Divide and conquer

The shelves are now to thickness and cut to width. Some sanding of the end to ensure they fit and they are almost ready to go. I used a router to cut the dadoes in the case and because the bit is round, so is the end of the cut. I could attempt to square off the dado, but that would be difficult. My smallest chisel is 10 mm. I decided to try a different route and round over the edge. I did try to use a router to do the rounder over with a 1/8″ round over bit, but the shelves are too small to do it by hand. The router table wasn’t very effective as I couldn’t reliably get the depth right and anyway the shelves aren’t exactly 1/4″ thick. Then I remembered a video done by Matthias Wandel:

After a little trial and error I found that 3 45º strokes with my block plane, followed by a 22.5º either side of that created a very close round over, which is completed with a little light sanding.

Once the shelves are ready, I positioned them in the cabinet for a dry fit. I drew where the dadoes meet the shelves which give me a start line to mark out where the dividers go. To make sure I get the dadoes in the right places, I used the layout marks from the dadoes and a compass to find the center of the board. I think this must be one of the first times I’ve used a compass for something other than drawing a circle. The layout lines were then used as a reference point to make sure my router was in the right place to cut the dadoes. A 1/4″ v-groove bit has a sharp point and can help position the router on the line so the fence can be zeroed in.

1/4" V Groove bit

Swap the v-groove bit for the 1/4″ straight bit to make the cut and the dadoes are perfectly down the middle of the board. The depth of cut can be determined by dropping the router bit onto the workpiece whilst the motor is off, then placing an appropriate diameter drill bit in the depth stop. I did a couple of test cuts and worked out the best depth. After doing a couple of cuts things when a little wrong. I didn’t realise and cut one of the shelves in half. I didn’t realise until after I’d finished the second cut because of all the dust in the channel. Luckily I had enough stock prepared and was pleasantly surprised at how fast I was able to get a new shelf ready.

As I was finishing up, I managed to get one divider cut and placed in the dry assembly.

 

 

 

Andrew’s _IMG_0891 Andrew’s _IMG_0890 Andrew’s _IMG_0892

Magnetic personality

At some point I managed to knock my tray of 200 odd drill bits on the floor. With all the dust and the incredibly small diameter bits, it was quite difficult to get them all. Until I remembered I had a super strong magnet from inside a dead hard drive, and used it to sweep the debris to pick up the drill bits.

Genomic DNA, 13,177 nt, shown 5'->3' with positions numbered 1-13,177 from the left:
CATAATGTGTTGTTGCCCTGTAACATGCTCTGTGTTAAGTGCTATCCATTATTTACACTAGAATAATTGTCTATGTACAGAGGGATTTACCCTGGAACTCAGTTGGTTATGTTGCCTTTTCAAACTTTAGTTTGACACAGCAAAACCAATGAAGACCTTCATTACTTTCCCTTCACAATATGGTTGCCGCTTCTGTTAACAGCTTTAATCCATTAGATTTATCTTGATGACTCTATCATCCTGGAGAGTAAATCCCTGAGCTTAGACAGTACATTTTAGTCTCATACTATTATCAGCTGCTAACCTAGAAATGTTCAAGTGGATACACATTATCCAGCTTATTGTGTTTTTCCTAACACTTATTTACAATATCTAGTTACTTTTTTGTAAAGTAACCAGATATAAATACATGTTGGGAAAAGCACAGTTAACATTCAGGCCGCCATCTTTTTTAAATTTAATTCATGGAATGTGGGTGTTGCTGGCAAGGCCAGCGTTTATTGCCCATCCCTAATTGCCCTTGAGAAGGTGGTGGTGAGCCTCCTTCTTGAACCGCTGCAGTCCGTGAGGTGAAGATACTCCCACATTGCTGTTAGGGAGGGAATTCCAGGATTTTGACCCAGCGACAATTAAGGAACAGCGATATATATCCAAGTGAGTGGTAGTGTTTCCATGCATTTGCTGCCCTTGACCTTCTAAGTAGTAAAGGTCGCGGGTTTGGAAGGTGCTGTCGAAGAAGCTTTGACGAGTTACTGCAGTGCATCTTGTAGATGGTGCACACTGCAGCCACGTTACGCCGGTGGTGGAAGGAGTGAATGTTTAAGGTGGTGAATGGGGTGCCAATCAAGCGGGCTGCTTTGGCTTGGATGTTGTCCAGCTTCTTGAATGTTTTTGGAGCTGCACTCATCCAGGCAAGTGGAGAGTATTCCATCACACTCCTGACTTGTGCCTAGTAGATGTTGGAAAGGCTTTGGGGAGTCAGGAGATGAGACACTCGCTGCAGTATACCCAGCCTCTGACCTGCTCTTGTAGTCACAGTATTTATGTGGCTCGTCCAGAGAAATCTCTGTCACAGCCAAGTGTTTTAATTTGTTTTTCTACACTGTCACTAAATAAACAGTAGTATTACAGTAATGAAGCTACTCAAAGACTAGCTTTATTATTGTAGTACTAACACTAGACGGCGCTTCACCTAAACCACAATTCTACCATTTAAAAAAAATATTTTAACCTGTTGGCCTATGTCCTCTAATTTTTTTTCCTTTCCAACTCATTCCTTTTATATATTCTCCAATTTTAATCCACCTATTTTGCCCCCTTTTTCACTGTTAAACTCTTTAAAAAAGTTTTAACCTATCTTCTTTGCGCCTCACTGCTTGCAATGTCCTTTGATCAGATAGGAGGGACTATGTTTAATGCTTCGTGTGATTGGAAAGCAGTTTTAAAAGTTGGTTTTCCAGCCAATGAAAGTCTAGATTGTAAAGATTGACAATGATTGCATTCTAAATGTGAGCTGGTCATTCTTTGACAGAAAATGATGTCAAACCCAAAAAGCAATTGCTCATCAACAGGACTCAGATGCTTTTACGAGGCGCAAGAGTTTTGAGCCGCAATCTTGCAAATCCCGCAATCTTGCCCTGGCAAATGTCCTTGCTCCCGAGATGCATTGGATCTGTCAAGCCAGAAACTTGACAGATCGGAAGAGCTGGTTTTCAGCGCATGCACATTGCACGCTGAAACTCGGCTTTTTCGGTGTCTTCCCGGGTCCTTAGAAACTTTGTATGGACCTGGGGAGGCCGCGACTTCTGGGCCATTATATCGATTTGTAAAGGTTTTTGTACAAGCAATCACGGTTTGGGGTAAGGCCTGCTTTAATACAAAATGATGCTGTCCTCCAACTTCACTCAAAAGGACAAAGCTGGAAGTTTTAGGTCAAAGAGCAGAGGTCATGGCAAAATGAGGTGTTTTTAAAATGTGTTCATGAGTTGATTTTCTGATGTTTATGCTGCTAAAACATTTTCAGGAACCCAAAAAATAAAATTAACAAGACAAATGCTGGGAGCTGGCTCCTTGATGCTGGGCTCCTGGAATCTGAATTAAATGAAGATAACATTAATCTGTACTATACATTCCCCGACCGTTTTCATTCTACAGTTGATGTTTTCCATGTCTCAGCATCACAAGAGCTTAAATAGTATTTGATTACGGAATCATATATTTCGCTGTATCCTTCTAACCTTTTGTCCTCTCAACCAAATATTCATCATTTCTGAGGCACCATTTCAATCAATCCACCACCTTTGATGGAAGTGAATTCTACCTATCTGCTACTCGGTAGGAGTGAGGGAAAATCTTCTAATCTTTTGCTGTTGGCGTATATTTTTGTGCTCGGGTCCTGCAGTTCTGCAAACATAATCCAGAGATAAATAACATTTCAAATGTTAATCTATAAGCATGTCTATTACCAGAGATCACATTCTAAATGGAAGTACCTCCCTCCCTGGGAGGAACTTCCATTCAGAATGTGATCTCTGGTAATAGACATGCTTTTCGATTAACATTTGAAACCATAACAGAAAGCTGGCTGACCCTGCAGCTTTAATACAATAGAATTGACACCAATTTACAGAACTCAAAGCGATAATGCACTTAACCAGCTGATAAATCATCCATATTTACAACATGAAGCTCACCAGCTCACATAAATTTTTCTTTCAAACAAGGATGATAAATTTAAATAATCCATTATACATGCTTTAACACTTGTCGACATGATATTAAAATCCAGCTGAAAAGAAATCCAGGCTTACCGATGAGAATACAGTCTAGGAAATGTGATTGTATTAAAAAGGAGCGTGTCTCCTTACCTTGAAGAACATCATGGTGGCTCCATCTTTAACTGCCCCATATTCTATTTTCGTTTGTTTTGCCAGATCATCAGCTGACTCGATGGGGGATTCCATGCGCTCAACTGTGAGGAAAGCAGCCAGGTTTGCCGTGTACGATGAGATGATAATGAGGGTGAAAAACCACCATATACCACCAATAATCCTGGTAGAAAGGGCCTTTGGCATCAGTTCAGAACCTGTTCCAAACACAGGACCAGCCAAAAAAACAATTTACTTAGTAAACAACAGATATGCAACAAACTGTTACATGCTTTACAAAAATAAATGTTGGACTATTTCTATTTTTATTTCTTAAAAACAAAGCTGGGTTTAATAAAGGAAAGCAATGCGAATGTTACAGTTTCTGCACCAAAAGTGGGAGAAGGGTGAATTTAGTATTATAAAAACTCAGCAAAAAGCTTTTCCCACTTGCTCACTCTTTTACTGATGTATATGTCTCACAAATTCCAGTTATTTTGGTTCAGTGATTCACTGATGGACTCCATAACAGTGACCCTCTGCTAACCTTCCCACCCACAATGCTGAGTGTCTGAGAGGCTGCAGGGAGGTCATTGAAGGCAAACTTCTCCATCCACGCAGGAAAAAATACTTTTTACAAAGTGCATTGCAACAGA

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Winter is coming

No, nothing to do with Game of Thrones. Everything to do with temperatures barely reaching double figures in the morning. So it’s time to relocate the workshop to warmer climate. I’m very fortunate that I have a room at the back of my house which until recently was a dumping ground for anything and everything. That’s now clear so I can relocate my workbench and many of my tools into the house.

My table saw is way too big to move and would take up so much space in the 10′ by 10′ room. I don’t use my jointer enough to need it down in the winter shop. So these two will need to be winterized and left in my barn workshop. The tops of both the tools are cast iron, so they will need to be given a protective coating of paste wax, and some oil put on other moving parts to keep moisture out.

I will have to use them occasionally over winter so that will stop them from seizing. This will also be a bit of a test for me. Can I mark up the parts that need cutting, take them out to the other building and make the cuts? Or will I find that I can make all cuts with my miter saw and band saw? Obviously I’m going to resist going up there. Operating dangerous power tools in sub-zero temperatures is less than ideal. I’ve got a small pile of 12/4* red oak which needs jointing on at least two sides so I don’t have to do that during winter. If I can joint two faces flat and square, then I can use my bench top planer to finish the other two sides as and when I need to get them done.

I’ve currently got a large hutch in the room, so I’m probably going to dismantle that I think. I can re-use a lot of the materials and it will clear a 3′ by 6′ space for tools. There’s still a fair amount of junk in/on the hutch so that’ll need to be cleared off. I have a feeling procrastination will set in before that’s done though.

Once my wife’s birthday present is finished (sorry babe – I *know* it’s only 3 months late), then I can get on with putting up some shelves and moving tools.

* Rough lumber is measured out in 1/4″ widths, so 12/4 is approximately 3″. It’s hard to be more accurate that that for several reasons:

  • Rough lumber has a lot of saw marks, which you need to get rid of before you can start making things out of it.
  • Wood swells and shrinks significantly with the moisture content of the air around it. This can be by as much as 1/8″! (just over 3mm)
  • Wood will twist, bow, cup and otherwise distort out of shape. Typically this means when you start with a 4/4 piece, you’ll need to plane it down to 3/4″ to make it flat and square on 4 sides.